Lech Kaczynski’s Address

Ladies and Gentlemen,

I associate myself with all the organizers and participants of the Third International Holocaust Forum Let My People Live! The Forum which has gathered today in Krakow many distinguished guests marks the 65th anniversary of the liberation of the German annihilation camp Auschwitz-Birkenau. This is an enormously important anniversary.

On 27th January 1945, a painful and slow process began which continues to this day: the process where humankind started to learn the whole appalling truth about KL Auschwitz-Birkenau. The truth about the genocide perpetrated on its territory by the German Nazis on Jews, about crimes perpetrated on Poles, Roma people, Russians and representatives of many other nations. This camp became a symbol of contempt of man, of his rights and dignity, of the rejection of the Decalogue and other norms underpinning our civilization. The lesson of Auschwitz is a lesson which speaks about the fall of humankind and reminds us about what people can be capable of when their conscience is replaced by ideology and heartless obedience. Pope John Paul II noted years ago: Auschwitz is a place that cannot be merely visited. When visiting it, one must think in apprehension where the borders of hatred lie.

More than half a century divides us from that January day. Nevertheless, humankind still fails to fully fathom the enormity of that suffering that befell the Jewish people at the hands of the German Nazis. The Holocaust has permanently changed the moral awareness of the world. It made all nations realize that ignoring racism and anti-Semitism allows those diseases of human mind to breed and produce irreparable damage. The fact of the Shoah has proven how important it is to swiftly and resolutely oppose the evil in all its manifestations: starting from those petty ones, seemingly insignificant ones, and ending with the ones that poison the life of whole social groups and nations. The motto of the Krakow Forum: Let My People Live! is a lasting appeal directed to the conscience of the world so as to never see such a crime happen again: nowhere and against no person.

We cannot change the course of history and revoke the enormity of evil which was perpetrated in KL Auschwitz-Birkenau. But we can and we should do our utmost to spare the future an equal drama. The key to success in our operations must be education founded on historical truth and the memory about it. We also need to be able to look into the future. It is only those two dimensions added together: the memory and the future that make up the core of a complete responsible education.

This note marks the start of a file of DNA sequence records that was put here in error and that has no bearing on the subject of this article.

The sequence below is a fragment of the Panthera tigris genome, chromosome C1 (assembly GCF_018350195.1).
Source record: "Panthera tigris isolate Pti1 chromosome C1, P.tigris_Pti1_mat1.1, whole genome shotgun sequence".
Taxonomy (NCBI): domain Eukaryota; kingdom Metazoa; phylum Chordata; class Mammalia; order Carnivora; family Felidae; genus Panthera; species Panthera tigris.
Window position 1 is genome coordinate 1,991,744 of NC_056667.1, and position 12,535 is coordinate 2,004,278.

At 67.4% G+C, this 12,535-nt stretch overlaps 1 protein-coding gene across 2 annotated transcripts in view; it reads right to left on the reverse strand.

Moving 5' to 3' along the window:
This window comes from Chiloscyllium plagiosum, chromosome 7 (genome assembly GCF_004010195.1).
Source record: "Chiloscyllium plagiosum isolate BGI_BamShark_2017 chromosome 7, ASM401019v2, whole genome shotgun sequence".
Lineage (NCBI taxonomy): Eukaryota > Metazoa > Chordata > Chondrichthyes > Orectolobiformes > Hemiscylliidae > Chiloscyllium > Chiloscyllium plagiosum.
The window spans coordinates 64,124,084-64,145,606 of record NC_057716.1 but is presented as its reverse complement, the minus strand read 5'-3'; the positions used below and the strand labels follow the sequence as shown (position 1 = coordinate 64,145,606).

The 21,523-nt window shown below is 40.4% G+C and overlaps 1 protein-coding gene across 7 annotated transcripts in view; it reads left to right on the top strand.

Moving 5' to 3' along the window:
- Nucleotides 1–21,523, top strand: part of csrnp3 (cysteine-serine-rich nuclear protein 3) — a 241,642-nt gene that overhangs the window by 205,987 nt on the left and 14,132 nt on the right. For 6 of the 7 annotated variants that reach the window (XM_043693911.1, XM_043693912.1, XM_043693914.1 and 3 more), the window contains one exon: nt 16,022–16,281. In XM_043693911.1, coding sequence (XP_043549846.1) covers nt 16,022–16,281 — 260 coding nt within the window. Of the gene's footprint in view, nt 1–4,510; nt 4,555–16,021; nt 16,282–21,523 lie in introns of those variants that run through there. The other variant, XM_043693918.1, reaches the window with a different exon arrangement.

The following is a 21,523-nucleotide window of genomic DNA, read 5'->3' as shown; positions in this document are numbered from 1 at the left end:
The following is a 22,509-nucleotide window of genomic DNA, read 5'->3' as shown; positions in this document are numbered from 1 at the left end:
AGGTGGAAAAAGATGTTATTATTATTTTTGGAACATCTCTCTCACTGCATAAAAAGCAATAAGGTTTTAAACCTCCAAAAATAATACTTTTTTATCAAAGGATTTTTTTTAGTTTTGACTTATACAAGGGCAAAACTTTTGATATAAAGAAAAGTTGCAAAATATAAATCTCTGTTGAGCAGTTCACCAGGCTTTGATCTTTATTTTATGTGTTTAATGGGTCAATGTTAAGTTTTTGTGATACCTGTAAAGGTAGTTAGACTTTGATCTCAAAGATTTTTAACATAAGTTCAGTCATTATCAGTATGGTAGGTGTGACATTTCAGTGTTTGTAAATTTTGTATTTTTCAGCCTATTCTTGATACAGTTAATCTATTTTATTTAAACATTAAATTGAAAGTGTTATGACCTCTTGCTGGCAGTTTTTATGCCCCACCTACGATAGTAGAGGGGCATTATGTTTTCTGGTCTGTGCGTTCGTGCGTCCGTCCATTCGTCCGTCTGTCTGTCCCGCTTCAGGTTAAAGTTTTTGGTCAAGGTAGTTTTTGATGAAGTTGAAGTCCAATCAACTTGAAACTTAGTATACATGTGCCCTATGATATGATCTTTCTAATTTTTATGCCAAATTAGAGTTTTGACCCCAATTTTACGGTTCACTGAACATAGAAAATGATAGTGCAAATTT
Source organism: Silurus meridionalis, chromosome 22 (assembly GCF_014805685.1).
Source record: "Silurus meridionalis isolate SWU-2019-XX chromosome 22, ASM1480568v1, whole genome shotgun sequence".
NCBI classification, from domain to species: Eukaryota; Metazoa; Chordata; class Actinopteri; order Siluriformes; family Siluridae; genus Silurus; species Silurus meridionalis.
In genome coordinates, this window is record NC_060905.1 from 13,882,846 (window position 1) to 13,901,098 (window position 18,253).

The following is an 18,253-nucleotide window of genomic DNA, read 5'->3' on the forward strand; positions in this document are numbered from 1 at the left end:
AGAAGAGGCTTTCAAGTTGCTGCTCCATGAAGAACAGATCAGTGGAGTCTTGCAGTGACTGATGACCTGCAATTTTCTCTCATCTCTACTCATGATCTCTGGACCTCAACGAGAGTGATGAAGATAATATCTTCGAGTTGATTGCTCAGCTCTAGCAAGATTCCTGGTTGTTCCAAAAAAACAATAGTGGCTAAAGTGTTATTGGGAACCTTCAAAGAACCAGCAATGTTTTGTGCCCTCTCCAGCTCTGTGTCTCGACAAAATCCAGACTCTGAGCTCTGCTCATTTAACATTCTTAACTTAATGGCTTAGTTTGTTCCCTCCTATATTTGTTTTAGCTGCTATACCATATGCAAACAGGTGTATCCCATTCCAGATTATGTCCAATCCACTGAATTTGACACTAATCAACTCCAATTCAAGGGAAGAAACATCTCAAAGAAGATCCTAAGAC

Educational tasks faced by аll institutions responsible for memory and reconciliation: starting from schools and institutions of higher education, through state governments, museums, foundations, cannot be limited to the history of the Shoah alone. In order to fully realize its size and its tragic nature, it is also necessary to bear in mind that together with millions of victims, the German occupier also annihilated their history, culture, customs, and the whole Jewish world which for ages had been in existence in Europe, and on Polish soil in particular. The Museum of the History of Polish Jews which is underway in Warsaw and whose construction I endorsed as a Mayor of Warsaw and continue to support now as well, is an institution whose task will be to spread the knowledge about long and rich annals of Jewish citizens of the Republic of Poland.

Even now the museum undertakes many important initiatives, and among them there is also the project that I gave my patronage to: Polish Righteous – Recalling Forgotten History.

In order to make history the teacher of life, history must be alive in the conscience and minds of succeeding generations. It must teach these generations respect for the sanctity of human life – this is a worthy and deserving task which was provided for in the declaration adopted in 2006 during the Holocaust Forum in Kiev. Young people are particularly exposed to the evil, the actions and slogans which continue to persist in our world. This is why all education initiatives targeting new generations of our successors are so significant, the initiatives which enable them to learn each other better, to overcome barriers and stereotypes. As President of the Republic of Poland I seek to support and give my patronage to activities of that kind. Also my predecessor in office Aleksander Kwasniewski has substantial attainments in this field.

I wish to thank wholeheartedly all persons committed to the organization of the Krakow Forum for their personal and meaningful involvement in the initiatives promoting historical knowledge about the drama of the Holocaust. I also wish to thank all of them who uphold Jewish culture and tradition, who recall centuries-old creative presence of Jews on Polish soil. A philosopher, Emmanuel Levinas once stated: I am responsible for the other man and that is why he is for me someone unique and irreplaceable. The Holocaust could only happen in the world which was void of the truth, responsibility and respect for the other man. It is my profound belief that thanks to such meetings as today’s Forum, thanks to the people of good will who attend it, we have made headway in our pursuit of a world where thoughts and actions shall be founded on the conviction about inalienable dignity and value of life of every human being.